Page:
Monday, December 23, 2013

Part Seventy-Eight, Chapter Three - Consulting the Big Book of Backstory

Now that it looks like there might actually be consequences to foiling the evil plan of the evil Apparatus, Heller's downright grim as he paces Gris' former Turkish villa.

For weeks the Countess Krak had been after him to give some serious thought to their plight but had made no penetration in his easygoing attitude.  She was learning something about trying to live with a personality like his: with peril a constant companion, a combat engineer took joy in life when he could and tended to shrug off dangers he considered minor.  But once he conceived that something should be done about a situation, his dedication to getting it handled was a little awe-inspiring.

So none of that "be polite, be efficient, and have a plan to kill everyone you meet" nonsense, the way of the combat engineer is to cheerfully ignore a "minor" danger like a reprisal by the conspiracy trying to take over your government up until you have definite proof that it exists, leaving you to desperately slap something together at the last minute to try and deal with it.

Krak's still hopeful that her future hubby will decide to abandon Earth to its fate, but instead he starts asking about that Prince Mortiiy currently leading the civil war on Calabar.  She has "nothing good" to say about him, but Heller replies "Good, bad, what does it matter?"  So she goes to fetch that super comprehensive Compendium that Gris imprisoned her with for no reason other than it would come in handy now, where it will provide more than two full pages of backstory.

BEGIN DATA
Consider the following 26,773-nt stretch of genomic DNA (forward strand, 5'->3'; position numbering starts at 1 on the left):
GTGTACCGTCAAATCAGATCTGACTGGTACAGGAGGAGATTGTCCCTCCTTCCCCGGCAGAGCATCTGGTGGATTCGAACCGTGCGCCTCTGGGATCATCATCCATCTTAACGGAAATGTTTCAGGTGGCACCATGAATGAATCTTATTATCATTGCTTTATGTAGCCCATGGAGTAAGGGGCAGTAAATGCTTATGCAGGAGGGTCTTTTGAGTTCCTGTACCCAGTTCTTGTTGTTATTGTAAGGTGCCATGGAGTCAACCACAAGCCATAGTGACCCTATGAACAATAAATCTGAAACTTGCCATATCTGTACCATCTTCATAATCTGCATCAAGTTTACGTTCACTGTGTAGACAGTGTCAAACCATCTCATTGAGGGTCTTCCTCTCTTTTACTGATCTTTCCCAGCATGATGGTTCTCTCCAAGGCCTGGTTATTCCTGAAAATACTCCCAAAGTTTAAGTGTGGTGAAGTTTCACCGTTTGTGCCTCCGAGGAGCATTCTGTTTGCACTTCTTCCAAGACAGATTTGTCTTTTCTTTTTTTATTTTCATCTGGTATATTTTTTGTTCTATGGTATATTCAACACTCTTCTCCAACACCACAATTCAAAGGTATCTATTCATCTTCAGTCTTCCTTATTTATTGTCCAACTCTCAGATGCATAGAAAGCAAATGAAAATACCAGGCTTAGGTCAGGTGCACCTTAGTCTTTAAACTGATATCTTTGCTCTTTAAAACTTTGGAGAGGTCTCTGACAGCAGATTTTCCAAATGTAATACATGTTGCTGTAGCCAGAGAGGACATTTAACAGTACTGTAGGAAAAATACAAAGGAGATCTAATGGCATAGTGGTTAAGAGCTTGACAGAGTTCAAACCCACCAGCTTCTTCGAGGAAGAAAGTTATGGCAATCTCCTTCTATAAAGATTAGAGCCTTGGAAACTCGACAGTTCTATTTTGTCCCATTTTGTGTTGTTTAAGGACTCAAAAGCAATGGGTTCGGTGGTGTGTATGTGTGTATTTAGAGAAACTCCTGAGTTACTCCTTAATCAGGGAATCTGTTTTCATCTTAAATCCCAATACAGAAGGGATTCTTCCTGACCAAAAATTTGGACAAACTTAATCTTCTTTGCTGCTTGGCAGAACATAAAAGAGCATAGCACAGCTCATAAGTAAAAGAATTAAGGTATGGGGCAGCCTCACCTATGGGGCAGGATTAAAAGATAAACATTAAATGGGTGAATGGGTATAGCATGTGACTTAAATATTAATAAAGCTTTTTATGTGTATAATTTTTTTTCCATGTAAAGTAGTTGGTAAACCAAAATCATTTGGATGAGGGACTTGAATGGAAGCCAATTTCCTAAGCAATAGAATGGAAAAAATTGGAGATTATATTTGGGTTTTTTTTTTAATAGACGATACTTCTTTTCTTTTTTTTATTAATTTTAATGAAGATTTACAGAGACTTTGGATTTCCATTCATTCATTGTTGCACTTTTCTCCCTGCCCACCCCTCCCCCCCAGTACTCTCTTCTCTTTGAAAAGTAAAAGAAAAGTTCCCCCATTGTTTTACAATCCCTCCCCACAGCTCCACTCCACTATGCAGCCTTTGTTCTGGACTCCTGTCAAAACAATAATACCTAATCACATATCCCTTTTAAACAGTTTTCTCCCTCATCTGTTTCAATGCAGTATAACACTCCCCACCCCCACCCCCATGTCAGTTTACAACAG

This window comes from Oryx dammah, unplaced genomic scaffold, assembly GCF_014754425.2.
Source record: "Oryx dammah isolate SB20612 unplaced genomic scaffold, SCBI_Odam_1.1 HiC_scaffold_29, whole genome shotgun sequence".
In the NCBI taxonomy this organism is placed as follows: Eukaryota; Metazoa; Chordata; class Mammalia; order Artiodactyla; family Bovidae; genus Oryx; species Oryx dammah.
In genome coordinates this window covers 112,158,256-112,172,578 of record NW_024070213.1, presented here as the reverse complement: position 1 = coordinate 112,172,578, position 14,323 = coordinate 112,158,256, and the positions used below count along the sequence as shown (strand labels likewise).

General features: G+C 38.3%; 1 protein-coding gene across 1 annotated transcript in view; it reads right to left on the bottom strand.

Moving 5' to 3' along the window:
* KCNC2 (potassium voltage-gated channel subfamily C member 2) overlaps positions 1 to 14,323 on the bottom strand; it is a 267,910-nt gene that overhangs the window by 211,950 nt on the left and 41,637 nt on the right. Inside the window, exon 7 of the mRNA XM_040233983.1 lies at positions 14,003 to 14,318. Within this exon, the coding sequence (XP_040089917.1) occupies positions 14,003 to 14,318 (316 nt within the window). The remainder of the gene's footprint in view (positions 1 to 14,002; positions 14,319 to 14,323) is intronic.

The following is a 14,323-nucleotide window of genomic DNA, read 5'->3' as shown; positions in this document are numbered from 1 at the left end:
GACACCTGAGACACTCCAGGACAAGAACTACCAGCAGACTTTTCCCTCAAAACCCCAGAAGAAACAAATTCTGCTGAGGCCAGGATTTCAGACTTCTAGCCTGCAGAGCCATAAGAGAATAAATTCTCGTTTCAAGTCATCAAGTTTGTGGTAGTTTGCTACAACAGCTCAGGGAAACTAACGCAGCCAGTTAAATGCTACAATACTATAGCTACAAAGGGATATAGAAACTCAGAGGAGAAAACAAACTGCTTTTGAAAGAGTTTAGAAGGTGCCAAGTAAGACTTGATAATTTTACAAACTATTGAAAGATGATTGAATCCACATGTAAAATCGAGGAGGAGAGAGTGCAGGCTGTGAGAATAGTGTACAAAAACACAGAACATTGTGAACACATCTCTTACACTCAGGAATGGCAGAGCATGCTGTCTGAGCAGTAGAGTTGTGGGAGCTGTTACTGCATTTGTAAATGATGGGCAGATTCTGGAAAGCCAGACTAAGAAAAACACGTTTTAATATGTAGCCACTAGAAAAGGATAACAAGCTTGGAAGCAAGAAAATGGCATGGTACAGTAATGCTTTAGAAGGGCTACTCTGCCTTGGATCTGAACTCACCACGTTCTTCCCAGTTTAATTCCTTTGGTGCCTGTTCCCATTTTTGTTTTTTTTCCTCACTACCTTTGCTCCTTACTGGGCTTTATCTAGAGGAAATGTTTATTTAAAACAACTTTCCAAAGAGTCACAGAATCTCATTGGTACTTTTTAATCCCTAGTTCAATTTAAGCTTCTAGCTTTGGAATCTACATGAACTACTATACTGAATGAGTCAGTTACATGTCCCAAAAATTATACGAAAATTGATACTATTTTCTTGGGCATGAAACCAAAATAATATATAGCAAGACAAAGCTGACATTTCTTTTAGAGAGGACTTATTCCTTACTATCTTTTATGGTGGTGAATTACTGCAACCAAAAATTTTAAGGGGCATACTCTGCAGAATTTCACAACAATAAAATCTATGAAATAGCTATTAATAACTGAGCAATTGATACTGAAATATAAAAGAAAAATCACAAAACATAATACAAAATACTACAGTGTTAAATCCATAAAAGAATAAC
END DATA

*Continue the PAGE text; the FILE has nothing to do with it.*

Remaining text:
Mortiiy, the book tells us, is the youngest of the emperor's three sons, and as such was allowed to have a Fleet career, where he distinguished himself by getting into brawls and receiving three court-martials, including one where he struck and killed a superior officer.  But you know how it goes, "not tried due to Royal lineage," wouldn't dare to suggest that the people who run the empire are bound by its laws.

This all changed ten years ago when Mortiiy's oldest brother... uh, Nameless, died in a tragic flying limousine accident, and Mortiiy was recalled from killing his superiors in the Fleet to start princing it up.  And while he supported his other brother Glit as the new heir to the throne, at one dinner he had too much to drink and accused "his father, Cling" of conspiring to kill Nameless, laying out a "wild theory" that a technician had sabotaged the car by his order.  "His father, Cling" suggested that they question the technician in question, but of course Mortiiy had already killed the guy in a grief-filled rage.

Uh, publishers of the Compendium?  Sure you wanna print disturbing rumors and conspiracy theories about the monarch offing his own children?  These guys can totally murder you with absolutely no consequences, after all.

Anyway, that incident ended with Mortiiy under house arrest (murder is fine, but don't sass your dad), and then five years ago Glit was found dead after a sudden illness.  Upon being informed that he was now heir, Mortiiy attacked and injured the two Lords playing messenger, then killed some more non-Royal and therefore unimportant bystanders on his way to his father's throne room, where he accused Cling of filicide in front of the whole court, renounced his part in the succession of the "throne drenched in family blood," took a potshot at His Majesty, killed his way out of the chamber, and stole a flying tank to make his escape.  Which leads us to today, with Mortiiy revolting on Calabar and the Lords planning a conclave to decide who should be heir now that the direct line is either dead or banished.